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Cafeteria Usage Slumping in Upper Perk Schools?
Written by Kelly Chandler, Staff Writer

School district estimates $44,000 loss this year in food service program

        The Upper Perkiomen School District's food service program is finding it hard to combat the allure of highly processed and fast foods, all while it must adhere to strict federal nutrition guidelines.

        According to Upper Perkiomen Food Services Director Valerie Nartowicz, the program, which operates independently from the district through an enterprise fund, is looking at a significant loss for 2013-14, estimated to reach around $44,000.

        And if it can't find ways to make up for the loss, it may have to be subsidized by the district.

        The program sustained a $31,000 loss in 2011-2012 but had a $19,000 surplus for 2012-2013, said overseer, Assistant Business Administrator Stephanie Arnold at Thursday's school board informational meeting.  Last year food service staff was restructured and there were changes to inventory costs, both which benefited the program.

        This year Upper Perk entered into an agreement to oversee the Western Montgomery Career and Technical Center's restaurant, which also helped offset costs, Arnold said.

        District students, however, are choosing other options over cafeteria food and participation is suffering.  Nartowicz said participation has gone from 62 to 49 percent as a whole this year, resulting in the loss.

        The program has been losing, in part, thanks to government guidelines that are increasingly difficult to follow, making portion sizes smaller and food less appealing, officials said.

        Two years ago, with new requirements to utilize whole grains, the program had to reduce hoagie sizes at the high school level from 10 inches to 4 inches because of the cost of whole grain rolls, resulting in a student boycott. 

        New requirements, scheduled to begin this June, are also slated to further reduce sodium allowed in cafeteria foods, reportedly to miniscule amounts, and require all whole grains be used, making items like soft pretzels and cookies less flavorful or impossible to offer, officials said.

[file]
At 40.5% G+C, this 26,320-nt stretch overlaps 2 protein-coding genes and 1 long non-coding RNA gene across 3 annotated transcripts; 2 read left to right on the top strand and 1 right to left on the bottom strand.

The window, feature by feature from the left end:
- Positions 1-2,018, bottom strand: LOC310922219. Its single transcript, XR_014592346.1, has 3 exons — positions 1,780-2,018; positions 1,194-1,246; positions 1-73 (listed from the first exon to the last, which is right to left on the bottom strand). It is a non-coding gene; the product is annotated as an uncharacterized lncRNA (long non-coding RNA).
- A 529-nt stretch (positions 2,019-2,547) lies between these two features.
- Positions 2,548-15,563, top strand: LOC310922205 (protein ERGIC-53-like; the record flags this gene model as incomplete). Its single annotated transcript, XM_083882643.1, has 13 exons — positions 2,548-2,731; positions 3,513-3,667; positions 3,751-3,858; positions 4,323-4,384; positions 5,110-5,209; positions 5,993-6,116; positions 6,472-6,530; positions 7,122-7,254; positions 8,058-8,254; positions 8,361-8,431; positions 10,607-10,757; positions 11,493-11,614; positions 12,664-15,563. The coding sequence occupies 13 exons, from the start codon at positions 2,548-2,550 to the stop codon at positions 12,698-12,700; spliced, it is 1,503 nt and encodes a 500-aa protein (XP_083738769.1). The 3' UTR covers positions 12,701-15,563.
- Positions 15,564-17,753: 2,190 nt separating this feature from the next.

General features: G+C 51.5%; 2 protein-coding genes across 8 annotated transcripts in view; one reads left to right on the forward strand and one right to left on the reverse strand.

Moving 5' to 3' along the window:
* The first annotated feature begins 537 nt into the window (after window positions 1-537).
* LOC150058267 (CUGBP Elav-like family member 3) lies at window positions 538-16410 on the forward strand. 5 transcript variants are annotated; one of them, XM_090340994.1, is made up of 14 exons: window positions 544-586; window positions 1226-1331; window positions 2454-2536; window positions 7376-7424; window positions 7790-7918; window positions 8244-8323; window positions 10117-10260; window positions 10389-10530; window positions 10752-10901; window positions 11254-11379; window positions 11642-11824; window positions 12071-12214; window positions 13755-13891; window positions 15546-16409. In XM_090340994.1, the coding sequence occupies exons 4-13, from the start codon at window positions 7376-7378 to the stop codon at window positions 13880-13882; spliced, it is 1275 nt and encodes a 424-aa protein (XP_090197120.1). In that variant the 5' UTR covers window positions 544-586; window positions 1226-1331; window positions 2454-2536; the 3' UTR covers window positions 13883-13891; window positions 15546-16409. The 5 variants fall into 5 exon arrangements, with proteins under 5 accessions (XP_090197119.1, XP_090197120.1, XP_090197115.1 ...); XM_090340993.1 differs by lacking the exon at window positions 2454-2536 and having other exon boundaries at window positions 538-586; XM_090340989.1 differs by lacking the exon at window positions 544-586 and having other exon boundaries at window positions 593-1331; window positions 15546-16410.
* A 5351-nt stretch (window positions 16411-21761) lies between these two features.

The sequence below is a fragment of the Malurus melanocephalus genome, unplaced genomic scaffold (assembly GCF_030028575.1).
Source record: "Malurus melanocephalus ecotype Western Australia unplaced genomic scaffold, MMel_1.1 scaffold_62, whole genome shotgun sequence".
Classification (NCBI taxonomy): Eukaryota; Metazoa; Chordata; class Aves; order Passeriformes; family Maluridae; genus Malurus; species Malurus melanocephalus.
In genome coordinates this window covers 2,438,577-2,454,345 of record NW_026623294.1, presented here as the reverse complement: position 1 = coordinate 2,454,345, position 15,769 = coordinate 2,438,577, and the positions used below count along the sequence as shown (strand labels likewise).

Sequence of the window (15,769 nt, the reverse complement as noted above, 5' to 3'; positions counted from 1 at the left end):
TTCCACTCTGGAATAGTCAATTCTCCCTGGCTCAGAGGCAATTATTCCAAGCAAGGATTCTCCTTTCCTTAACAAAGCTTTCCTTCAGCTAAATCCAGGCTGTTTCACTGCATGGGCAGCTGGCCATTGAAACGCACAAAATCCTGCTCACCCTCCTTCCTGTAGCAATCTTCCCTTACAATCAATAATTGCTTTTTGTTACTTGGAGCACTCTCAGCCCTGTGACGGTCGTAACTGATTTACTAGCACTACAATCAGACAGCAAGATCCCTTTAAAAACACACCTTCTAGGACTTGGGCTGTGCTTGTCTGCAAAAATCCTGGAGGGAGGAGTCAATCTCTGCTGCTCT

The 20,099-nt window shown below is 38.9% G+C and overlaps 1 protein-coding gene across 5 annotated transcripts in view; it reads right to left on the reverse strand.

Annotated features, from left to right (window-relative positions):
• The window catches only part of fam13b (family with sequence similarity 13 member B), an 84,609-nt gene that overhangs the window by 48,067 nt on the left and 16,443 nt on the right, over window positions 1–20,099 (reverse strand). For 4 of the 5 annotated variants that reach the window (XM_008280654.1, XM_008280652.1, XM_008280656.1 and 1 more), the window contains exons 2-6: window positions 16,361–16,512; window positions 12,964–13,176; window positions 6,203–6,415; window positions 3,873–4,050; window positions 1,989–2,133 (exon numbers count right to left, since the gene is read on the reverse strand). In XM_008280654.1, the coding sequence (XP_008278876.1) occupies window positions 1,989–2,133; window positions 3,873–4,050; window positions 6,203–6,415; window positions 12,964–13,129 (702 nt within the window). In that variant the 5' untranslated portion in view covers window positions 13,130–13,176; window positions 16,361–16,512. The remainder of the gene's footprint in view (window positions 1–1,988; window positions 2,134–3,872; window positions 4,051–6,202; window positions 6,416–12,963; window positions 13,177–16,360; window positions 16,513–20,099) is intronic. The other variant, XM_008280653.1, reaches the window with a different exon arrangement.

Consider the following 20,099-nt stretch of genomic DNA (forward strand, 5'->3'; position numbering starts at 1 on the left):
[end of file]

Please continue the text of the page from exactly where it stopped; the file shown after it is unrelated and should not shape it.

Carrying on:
While the district's food is significantly better for students, and a parent lauded Nartowicz's creative efforts to make it more attractive, it is losing out to better-tasting options, many of which are highly processed.  Nartowicz said maybe one in four students she surveys is eating as nutritiously as the cafeteria provides.   

        When students buy from the district, parents also have the ability to view what their children are purchasing through the swipe card payment system the district uses.

        Arnold and Nartowicz said the district is looking to expand its breakfast program, which was down 10 percent this year but has the ability to provide enough revenue to help the program come out of the negative.  Nartowicz said food service is also trying to analyze purchases more in order to pick foods that kids like.      

        "The challenge, moving forward, is looking at covering costs in our prices.  We would like to keep costs curtailed and not have to raise lunch prices," Arnold said.

        Current lunch prices are $2.50 at the elementary level, $2.75 or $3 at the middle school level and vary from $3-$3.50 at Upper Perkiomen High School, depending on meal choices.

        Business Administrator Sandy Kassel said the food services program has been fortunate to have a previous balance, which could sustain it for another two years of running at a deficit before being depleted.

        In other news the school board agreed to a revised calendar for this year, which went out in letter format Friday for students and through the ConnectEd notification system Thursday night.  Currently, the last student day will be June 13.  April 16, the latest change to the calendar, was removed as a spring break vacation day to make up for the district's sixth snow day last month.

        Substitute Superintendent Dr. Fran Leskowicz said if the district would need an additional snow day, it would be made up on April 21, which was scheduled off for spring break. 

        The board later agreed to move forward with a draft of the 2014-15 school calendar, with an Aug. 27 student start date and a June 11 last student day.

        The new accountability committee's chair, Raeann Hofkin, said the committee would try to activate a board accountability hotline this week.  As part of the hotline, the board would be able to listen to the public's concerns, which could be left anonymously, and community members could ask to be contacted by a member of the board.

        The committee also agreed to start leaving meeting evaluation sheets for the public, board members and staff at upcoming meetings.

        Budget meetings, open to the public, were announced beginning March 4 from 6:30-8:30 p.m. at the Education Center.  Meetings, which will focus on specific topics like staffing, transportation and revenue, are also scheduled for March 18, April 1, April 22, May 6 and May 27.  The budget meeting schedule is posted online at under the school board tab.





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